Select the policy and then click
In the following screen click
And that’s it… now onto creating a user.
Creating a user
OK, we’re getting close to being done, I promise! The final step is to create a user, select
Users from IAM and then
Enter a user name and select
Programmatic access for the
We need to assign the user to the group we just created… so search for the group and select it.
Enter some tags if you wish.
The review page will appear.
Create user to create the user.
You’ll want to click the
Download .csv button to download the user credentials. Make note of where the credentials file is saved as these are what you’ll use to authenticate access to your bucket.
Close after the credentials download and you’ll be back at the main IAM User page.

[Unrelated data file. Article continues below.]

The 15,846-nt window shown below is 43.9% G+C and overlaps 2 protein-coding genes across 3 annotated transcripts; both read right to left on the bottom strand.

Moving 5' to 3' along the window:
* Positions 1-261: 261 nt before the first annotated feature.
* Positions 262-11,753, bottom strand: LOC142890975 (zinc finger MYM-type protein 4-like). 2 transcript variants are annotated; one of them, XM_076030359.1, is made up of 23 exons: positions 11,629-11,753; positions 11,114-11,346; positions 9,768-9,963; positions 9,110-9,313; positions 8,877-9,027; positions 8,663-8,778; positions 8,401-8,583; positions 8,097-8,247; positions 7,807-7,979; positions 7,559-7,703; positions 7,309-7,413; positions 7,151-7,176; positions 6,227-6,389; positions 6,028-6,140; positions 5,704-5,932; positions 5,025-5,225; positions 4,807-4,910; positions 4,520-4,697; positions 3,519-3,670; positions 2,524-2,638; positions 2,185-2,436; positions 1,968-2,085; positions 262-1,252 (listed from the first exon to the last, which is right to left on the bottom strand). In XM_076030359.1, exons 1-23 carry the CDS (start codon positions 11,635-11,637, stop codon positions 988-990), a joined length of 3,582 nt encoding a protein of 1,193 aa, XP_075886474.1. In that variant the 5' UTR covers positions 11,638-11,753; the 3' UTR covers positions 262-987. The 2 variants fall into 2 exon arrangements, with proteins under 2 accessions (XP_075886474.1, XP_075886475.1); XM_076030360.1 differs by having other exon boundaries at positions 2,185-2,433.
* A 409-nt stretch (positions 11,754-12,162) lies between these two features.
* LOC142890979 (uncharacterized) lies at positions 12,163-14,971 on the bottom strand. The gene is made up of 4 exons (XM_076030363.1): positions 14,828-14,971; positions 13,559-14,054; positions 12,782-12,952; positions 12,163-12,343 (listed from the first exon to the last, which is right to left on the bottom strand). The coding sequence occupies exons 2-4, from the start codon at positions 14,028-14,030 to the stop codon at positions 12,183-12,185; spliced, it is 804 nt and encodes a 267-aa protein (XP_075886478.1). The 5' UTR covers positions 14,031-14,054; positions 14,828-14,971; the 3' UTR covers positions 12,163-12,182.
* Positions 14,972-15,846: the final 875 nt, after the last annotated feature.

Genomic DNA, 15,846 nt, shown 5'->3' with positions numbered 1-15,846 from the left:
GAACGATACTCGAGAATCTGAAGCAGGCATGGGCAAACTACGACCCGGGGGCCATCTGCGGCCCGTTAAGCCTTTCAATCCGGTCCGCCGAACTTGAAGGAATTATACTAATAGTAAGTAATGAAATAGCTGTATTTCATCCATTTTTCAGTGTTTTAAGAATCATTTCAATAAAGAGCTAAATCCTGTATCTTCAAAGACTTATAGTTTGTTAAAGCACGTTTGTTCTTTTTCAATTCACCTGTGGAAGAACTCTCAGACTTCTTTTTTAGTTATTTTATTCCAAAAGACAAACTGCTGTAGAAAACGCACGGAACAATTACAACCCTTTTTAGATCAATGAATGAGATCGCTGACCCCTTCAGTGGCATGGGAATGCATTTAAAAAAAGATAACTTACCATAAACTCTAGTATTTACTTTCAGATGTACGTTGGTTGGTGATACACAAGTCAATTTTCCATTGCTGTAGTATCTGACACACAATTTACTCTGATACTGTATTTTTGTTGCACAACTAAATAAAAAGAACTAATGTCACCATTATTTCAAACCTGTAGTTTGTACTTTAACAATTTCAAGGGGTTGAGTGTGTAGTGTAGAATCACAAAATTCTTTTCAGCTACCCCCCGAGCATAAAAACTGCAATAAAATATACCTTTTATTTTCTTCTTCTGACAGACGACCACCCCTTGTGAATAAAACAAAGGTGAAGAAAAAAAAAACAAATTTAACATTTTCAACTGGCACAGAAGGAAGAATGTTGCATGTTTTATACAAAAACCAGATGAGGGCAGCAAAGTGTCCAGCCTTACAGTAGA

And… that’s it, all done!
Testing the policy
Before wrapping up, let’s verify that we now have the ability to upload objects to our bucket. We’ll use the AWS Command Line Interface for this.
You can check if the AWS CLI is installed by running:
If you don’t already have it installed, you’ll need to install it. On Mac OS, you can do so with Homebrew.
Once installed, we then need to configure the CLI.
After running the above, we can enter or change our Access Key, Secret and region.
Use the crendentials you downloaded earlier for the key and secret. Set the default region to the region of your bucket.
You can view your bucket region from the AWS S3 console.
A list of region codes are available here.
We can now test an upload. I’m in a directory with a few files, so can attempt to push one of the files to the bucket.
Obviously you’ll need to change the bucket name to the name of your bucket. But if everything has been set up correctly the image upload will succeed…
And the file will be in our bucket.
There is no denying it’s a bit of a job getting everything set up with
CloudFront, but it’s not too terrible. As they say… no pain, no gain!
Thanks for reading and I hope you enjoyed the post!